Public officials looking to meet secretly or hide information may face consequences that hit them right in the wallet, if legislation sponsored by State Assemblyman Fred W. Thiele Jr. is adopted. This week, he’s filing proposed amendments to the state Freedom of Information Law, or FOIL, and the state Open Meetings Law calling for penalties for violations.
The basic precepts of both laws relate to the public’s right to know. FOIL is supposed to guarantee public access to government records and documents —allowing people to request copies of most public documents, while open meetings law ensures most government business, with very few exceptions, is carried out in an open and public manner — calling for all public business to be conducted in public meetings. Both laws are subsections of the state’s Public Officers Law. “The people must be able to remain informed if they are to retain control over those who are their public servants,” the Open Meetings Law legislative declaration states succinctly.
The first bill, once adopted, would assess a penalty of up to $1,500 should a court find access to records was denied without a reasonable basis. Refusal to obey a court order to release documents could result in a penalty of up to $500 per day.
The second bill states that any public official guilty of purposely violating the open meetings law could be liable for a fine of between $350 and $1,000 for the first offense. And they have to pay it out of pocket. The law states the municipal body “shall not” make the payment or reimburse the violator.
“The idea here, this isn’t novel. The provisions that we’re proposing in New York are the law in Pennsylvania,” Mr. Thiele explained. “Other states have gone this route.”
“It’s pretty simple,” the lawmaker said, offering the reason for the measure. “There’s really no deterrent, no penalty for not complying with these laws.”
In 2008 and 2017, provisions were added to the laws that required violators to pay court expenses, but that penalty could kick in after a lengthy court case. “Excessive delays defeat the very purpose of these laws,” Mr. Thiele said. These measures are the next step, he said.
“The whole idea is to encourage local governments to comply with these laws,” he said. And to the notion of individual officers being assessed penalties, he said, “It’s not a deterrent if the local government is going to pay your fine. All the provisions I put into my bill have been enacted in other states.”
Asked what prompted the crafting of the measures, Mr. Thiele mentioned Express News Group Executive Editor Joseph P. Shaw. “Joe Shaw and I have had a running conversation about the Freedom of Information Act and the Open Meetings Law, and I think some of it goes back to the Southampton School district.”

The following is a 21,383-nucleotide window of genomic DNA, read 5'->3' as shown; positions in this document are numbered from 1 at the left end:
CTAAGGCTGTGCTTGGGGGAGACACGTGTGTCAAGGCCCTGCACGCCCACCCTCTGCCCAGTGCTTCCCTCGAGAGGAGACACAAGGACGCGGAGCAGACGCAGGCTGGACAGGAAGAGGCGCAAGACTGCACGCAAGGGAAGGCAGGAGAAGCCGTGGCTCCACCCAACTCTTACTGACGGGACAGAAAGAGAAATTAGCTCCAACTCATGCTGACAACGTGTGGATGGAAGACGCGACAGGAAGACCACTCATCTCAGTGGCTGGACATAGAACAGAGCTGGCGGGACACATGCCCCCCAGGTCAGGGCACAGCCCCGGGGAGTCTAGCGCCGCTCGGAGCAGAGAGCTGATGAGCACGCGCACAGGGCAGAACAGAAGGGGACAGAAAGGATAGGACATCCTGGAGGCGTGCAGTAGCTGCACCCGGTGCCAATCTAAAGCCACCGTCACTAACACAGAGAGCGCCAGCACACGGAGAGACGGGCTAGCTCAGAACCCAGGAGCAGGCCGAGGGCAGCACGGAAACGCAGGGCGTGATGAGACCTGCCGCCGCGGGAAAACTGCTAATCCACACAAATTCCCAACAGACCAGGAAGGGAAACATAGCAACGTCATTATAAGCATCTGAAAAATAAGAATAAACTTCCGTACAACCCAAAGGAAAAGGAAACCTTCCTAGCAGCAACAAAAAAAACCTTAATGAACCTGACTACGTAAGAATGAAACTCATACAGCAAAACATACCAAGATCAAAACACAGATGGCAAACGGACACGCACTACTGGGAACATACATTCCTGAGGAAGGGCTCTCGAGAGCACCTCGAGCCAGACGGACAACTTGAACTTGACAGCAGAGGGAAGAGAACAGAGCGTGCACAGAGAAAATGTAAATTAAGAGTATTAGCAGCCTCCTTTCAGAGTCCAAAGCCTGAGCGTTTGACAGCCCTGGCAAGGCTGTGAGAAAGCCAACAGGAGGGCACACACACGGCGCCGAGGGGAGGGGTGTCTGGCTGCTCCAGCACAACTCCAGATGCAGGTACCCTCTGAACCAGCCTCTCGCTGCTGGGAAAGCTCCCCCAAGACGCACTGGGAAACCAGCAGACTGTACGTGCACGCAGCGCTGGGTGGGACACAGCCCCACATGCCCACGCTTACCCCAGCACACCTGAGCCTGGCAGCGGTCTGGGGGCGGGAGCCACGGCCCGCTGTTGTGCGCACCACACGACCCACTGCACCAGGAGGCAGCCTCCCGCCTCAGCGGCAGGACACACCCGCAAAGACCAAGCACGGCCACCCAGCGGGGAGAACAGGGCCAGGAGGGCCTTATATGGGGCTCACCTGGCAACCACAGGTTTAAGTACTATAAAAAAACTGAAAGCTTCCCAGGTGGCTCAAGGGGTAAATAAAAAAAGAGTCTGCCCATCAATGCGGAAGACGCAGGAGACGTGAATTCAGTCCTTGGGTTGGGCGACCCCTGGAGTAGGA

In 2016, The Press launched a lawsuit after the Southampton School District refused to release information about an investigation that led to the resignation of its then superintendent, Dr. Scott Farina. The separation agreement came with a $300,000 payout. In the lawsuit, The Press argued that the information being sought “unquestionably [involve] matters of significant public concern” and led to Dr. Farina’s decision to resign. It noted that the district’s “blanket refusal” to provide any information violated FOIL. “The significant public interest in such information … overwhelms any possible privacy interests here,” The Press News Group’s attorneys argued.
Two years later, in what Mr Shaw called “a victory for access to public information,” the court ordered the district to turn over the information.
“It’s a long running conversation about the shortcomings of these laws … Joe brought to my attention some of the penalties and provisions in other states,” Mr. Thiele explained.
“We’re looking for a Senate sponsor,” he said. “I don’t think we’ll have any problem getting it.”
There are a number of senators who historically have had interest in this topic, the assemblyman said.
Who wouldn’t support the bills? Local government entities like New York State Association of Counties or the Association of Towns or the New York Conference of Mayors could oppose it, Mr. Thiele speculated. “They’re not going to be supportive of higher penalties for people they represent.”
On the supportive side, Mr. Thiele anticipates good government groups like the New York Public Interest Research Group would back the move. NYPIRG is a non-partisan, nonprofit, research and public education organization. It counts government accountability among its key focuses.
“Nursing home deaths due to the pandemic have highlighted the ongoing discussion of government transparency,” Mr. Thiele believes. Attorney General Letitita James issued a scathing report that found Governor Andrew Cuomo’s administration under-reported the number of coronavirus deaths in nursing homes. A subsequent court decision directed the governor’s office and department of health to release nursing home records required
“There’s a lot of focus on government transparency now, and that makes it the right time to give real teeth to freedom of information and open meetings,” Mr. Thiele concluded.
Ava Lubell, the Cornell Law School First Amendment Clinic’s attorney for journalists, also used the term “teeth.”
“Anything that attaches teeth to the Freedom of Information Law would be beneficial,” she said, noting that she crosses paths with a lot of “frustrated folks” through her work. Journalists and members of the general public alike have been conditioned to have low expectations and accustomed to public officials deprioritizing transparency, the attorney said.
“We can as a state do better,” she said.